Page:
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Comment: The review ecosystem is good and truly broken... (Score 5, Insightful) 143

by radtea (#47962103) Attached to: Small Restaurant Out-Maneuvers Yelp In Reviews War

...and no one knows what to do to fix it.

In 2010 the new Web was all about "user generated content". Today, the modern mantra is: "Don't read the comments"

Reviews and review sites have almost exactly the same problems as comment sections: there is no way to filter the ignorant and/or malicious from the informed and sincere. Case in point: there are currently exactly two reviews of my book on Amazon. One from a reasonably thoughtful reader (3 stars) and one from a troll who apparently has given Charles Dickens the same rating as me (2 stars).

There was a five-star review which was from someone who had read the book and genuinely liked it, but Amazon determined it was from someone I knew (likely because I bought her a book on the site a few years ago) and removed the review. This is a ridiculous practice--it would invalidate a huge number of reviews in traditional publications--but is made necessary by authors who try to game the review system in the stupidest possible way.

If there is a solution to these problems it's likely some kind of reputation system, but as near as I can tell no one--not Amazon, not GoodReads, not TripAdvisor, not Yelp, not anyone--is even thinking along those lines, which suggests there is no money in building a site that provides honest peer-to-peer feedback. This is a shame, because the Web should be enabling us to help each other, not increasing our distrust of each other (we're plenty good enough at that already).

/. has had a basically functional reputation system for well over a decade, so it's not like there's any real mystery as to how to do this. I wonder if there might be some b2b model where users sign up with a third party reputation system that then sells reputation information (which would exist across all sites that use it, like discus does for comments) to review sites. Without something like that there seems to be very little hope of getting much long-term value from online reviews of any kind.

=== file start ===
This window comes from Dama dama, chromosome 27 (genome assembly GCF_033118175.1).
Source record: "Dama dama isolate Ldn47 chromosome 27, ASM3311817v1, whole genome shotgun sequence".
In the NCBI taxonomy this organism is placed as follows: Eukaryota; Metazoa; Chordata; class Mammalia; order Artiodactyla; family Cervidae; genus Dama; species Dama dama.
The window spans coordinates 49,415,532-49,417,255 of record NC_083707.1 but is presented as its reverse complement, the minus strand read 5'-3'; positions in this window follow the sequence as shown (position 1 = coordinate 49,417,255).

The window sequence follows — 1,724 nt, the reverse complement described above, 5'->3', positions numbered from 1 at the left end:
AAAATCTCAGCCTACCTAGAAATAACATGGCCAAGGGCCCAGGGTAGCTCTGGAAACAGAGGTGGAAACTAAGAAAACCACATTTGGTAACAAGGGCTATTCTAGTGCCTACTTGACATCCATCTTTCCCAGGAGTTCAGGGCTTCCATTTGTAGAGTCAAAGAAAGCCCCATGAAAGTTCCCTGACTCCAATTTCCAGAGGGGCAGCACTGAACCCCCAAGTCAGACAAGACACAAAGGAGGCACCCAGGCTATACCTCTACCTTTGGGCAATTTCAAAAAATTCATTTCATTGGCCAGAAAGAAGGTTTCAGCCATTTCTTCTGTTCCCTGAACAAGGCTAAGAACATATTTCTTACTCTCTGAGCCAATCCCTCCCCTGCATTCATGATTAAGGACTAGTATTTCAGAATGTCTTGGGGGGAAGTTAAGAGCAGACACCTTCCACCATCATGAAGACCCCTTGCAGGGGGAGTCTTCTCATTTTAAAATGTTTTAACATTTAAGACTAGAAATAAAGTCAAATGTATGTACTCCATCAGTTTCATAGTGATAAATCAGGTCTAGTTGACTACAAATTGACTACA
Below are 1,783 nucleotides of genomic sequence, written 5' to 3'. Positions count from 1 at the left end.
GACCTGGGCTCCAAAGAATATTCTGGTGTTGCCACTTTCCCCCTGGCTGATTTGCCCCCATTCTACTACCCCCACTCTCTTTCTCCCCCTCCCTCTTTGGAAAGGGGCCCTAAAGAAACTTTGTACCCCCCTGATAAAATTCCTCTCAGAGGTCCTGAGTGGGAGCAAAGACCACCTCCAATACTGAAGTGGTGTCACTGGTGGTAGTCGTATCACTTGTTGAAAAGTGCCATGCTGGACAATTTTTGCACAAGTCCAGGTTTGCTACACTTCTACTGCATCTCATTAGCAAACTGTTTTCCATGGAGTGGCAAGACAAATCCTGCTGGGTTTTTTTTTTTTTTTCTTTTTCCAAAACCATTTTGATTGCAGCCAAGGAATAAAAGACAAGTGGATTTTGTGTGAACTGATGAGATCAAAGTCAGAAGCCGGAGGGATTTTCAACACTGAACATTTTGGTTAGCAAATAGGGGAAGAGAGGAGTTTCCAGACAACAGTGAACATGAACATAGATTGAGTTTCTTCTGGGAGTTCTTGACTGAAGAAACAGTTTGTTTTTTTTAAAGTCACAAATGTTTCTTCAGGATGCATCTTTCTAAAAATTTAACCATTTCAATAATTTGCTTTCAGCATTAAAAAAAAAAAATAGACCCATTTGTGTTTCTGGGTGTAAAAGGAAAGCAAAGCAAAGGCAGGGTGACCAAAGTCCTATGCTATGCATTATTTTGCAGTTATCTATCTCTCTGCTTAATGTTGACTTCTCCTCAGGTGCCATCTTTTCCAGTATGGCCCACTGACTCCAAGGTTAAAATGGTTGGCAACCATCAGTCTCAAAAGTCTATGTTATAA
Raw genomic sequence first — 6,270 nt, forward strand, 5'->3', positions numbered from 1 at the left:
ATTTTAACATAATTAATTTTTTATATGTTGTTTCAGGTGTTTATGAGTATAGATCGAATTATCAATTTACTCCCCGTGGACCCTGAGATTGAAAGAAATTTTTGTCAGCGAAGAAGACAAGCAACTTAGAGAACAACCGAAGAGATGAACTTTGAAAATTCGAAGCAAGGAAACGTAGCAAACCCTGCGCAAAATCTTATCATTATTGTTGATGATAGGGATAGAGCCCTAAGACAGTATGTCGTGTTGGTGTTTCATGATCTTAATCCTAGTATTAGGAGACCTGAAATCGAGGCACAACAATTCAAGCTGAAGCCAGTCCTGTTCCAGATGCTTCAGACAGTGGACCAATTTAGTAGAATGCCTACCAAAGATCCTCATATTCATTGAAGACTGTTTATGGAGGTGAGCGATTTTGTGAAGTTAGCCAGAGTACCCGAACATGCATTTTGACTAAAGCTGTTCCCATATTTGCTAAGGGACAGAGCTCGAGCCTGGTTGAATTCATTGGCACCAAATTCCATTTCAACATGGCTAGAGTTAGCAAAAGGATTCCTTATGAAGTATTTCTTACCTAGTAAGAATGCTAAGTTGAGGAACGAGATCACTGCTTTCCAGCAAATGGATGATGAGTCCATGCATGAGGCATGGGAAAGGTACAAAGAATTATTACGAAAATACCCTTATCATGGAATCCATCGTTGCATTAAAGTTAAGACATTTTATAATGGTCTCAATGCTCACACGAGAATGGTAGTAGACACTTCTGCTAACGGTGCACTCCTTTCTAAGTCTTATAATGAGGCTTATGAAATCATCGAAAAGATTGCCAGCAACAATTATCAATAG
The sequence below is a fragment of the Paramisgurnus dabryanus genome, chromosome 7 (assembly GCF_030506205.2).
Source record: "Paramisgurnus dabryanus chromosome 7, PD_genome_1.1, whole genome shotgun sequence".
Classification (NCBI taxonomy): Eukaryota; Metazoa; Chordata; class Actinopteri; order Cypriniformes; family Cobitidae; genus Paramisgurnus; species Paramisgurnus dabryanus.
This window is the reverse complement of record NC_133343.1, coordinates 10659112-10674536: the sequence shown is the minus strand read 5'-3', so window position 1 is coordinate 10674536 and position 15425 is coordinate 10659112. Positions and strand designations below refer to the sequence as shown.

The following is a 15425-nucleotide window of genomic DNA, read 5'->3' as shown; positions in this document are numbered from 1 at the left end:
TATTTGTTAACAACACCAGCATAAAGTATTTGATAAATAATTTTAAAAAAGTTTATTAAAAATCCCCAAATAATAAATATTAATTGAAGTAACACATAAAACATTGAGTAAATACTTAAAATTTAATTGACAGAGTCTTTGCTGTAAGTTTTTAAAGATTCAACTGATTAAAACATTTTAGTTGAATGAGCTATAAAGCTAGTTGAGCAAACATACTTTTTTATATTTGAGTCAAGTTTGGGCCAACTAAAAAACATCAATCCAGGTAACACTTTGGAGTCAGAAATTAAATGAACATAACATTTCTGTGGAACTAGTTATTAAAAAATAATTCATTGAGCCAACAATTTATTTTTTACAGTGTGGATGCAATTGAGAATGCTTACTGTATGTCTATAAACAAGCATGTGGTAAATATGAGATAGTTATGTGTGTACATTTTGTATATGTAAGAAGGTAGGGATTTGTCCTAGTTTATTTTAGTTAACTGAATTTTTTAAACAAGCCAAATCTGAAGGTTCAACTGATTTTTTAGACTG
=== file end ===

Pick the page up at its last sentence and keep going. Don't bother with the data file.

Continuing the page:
Comment: Re:Is there a point to this story? (Score 3, Insightful) 372

by radtea (#47955473) Attached to: Why You Can't Manufacture Like Apple

It's cute to see how much money they blow on their designs, but really, is this news, or stuff that matters?

You would be amazed how unselfaware many startups are. In the late 90's, early 2000's time period I frequently had to remind people in companies with 2 - 200 employees selling niche products that "But Microsoft does it that way!" was an argument against doing it that way for us, because we were anything like Microsoft in terms of resources, product or market.

You'd think that no one would ever have to be told that, but the reality is that most people look at something as incredibly difficult to build as Windows (in software) or an iPhone (in hardware) and think, "Yeah, I could knock that out over a weekend and ship a few million units a year, no problem!"

Comment: Re:Reporting bias? (Score 1) 444

by radtea (#47948199) Attached to: Science Has a Sexual Assault Problem

I've never been able to find any reliable under-reporting data for men, so this would be extremely interesting to see.

A priori I find it fairly implausible that men failing to report sexual assault is a lot more common than women, but would love to see the data. One informal observation is that in the multi-thousand-comment threads that are spawned after every accusation leveled at a public figure like Michael Shermer, there seem to be a lot of women self-identifying as victims of sexual assault but no men. Given that rates of sexual assault on adult men are reported at 10% of women's rate, and that male children are at least as vulnerable as female children (as the data here suggest) it is more than a little odd that no man seems willing to self-identify as a survivor.

At the very least this speaks to the way in which we silence men's voices in these debates, which in my view should be understood not in terms of women vs men but citizens vs predators (most predators are men, but most men are not predators.)